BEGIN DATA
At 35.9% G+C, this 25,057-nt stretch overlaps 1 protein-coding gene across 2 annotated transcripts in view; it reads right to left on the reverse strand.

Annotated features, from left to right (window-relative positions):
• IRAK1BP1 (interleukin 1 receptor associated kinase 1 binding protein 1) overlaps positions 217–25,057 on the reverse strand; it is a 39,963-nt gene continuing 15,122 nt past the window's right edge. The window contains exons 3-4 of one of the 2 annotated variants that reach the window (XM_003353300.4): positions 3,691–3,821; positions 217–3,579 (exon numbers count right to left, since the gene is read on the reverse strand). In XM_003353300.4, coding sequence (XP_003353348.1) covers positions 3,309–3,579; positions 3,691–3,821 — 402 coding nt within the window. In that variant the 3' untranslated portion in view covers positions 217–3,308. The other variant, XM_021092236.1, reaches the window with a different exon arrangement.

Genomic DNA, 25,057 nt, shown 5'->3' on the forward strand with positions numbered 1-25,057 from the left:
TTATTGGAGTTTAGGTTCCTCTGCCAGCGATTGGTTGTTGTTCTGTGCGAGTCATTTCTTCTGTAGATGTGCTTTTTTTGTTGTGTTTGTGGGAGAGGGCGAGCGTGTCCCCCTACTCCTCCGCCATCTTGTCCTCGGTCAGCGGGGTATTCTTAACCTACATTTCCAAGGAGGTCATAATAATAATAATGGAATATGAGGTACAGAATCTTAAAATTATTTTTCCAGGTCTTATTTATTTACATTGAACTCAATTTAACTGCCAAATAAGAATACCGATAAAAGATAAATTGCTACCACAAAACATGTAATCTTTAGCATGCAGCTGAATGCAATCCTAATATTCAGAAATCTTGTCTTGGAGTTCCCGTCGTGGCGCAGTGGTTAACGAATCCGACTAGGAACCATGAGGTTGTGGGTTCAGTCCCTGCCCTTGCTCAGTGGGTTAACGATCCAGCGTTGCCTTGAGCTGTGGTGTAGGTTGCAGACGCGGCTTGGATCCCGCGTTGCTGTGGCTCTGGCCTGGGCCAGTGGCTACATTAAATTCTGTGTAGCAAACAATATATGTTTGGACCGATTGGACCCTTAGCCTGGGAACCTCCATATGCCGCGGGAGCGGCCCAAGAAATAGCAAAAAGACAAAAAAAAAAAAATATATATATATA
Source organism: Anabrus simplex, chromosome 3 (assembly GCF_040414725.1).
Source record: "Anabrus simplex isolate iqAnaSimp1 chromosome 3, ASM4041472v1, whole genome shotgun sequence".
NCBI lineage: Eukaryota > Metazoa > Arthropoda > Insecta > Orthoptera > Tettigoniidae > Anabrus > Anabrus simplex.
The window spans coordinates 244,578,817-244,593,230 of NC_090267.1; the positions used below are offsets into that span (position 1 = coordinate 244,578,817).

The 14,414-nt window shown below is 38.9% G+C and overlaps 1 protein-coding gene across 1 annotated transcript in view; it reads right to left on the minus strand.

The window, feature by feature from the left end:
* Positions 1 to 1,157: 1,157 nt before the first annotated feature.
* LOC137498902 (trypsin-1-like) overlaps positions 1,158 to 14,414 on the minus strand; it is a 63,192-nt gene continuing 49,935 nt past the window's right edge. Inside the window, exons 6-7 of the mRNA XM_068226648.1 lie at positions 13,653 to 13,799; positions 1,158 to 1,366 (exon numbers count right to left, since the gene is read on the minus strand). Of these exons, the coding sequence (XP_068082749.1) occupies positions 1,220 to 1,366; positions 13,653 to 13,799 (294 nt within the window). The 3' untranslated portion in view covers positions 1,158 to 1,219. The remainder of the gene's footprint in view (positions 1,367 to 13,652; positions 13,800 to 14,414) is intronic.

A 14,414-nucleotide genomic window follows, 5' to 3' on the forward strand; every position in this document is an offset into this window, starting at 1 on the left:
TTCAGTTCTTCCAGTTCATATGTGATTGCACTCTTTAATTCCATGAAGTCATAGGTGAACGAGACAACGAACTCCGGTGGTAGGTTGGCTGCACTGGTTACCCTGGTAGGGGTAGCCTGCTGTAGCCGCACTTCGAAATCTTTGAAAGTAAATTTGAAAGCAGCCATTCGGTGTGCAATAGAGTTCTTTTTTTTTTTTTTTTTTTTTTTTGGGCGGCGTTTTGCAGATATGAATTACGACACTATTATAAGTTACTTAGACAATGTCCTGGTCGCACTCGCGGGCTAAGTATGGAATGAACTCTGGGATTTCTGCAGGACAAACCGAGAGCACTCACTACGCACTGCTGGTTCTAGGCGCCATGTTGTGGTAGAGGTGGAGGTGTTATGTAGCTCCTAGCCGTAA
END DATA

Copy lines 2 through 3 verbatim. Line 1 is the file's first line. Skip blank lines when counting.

Annotated features, from left to right (window-relative positions):
• IRAK1BP1 (interleukin 1 receptor associated kinase 1 binding protein 1) overlaps positions 217–25,057 on the reverse strand; it is a 39,963-nt gene continuing 15,122 nt past the window's right edge. The window contains exons 3-4 of one of the 2 annotated variants that reach the window (XM_003353300.4): positions 3,691–3,821; positions 217–3,579 (exon numbers count right to left, since the gene is read on the reverse strand). In XM_003353300.4, coding sequence (XP_003353348.1) covers positions 3,309–3,579; positions 3,691–3,821 — 402 coding nt within the window. In that variant the 3' untranslated portion in view covers positions 217–3,308. The other variant, XM_021092236.1, reaches the window with a different exon arrangement.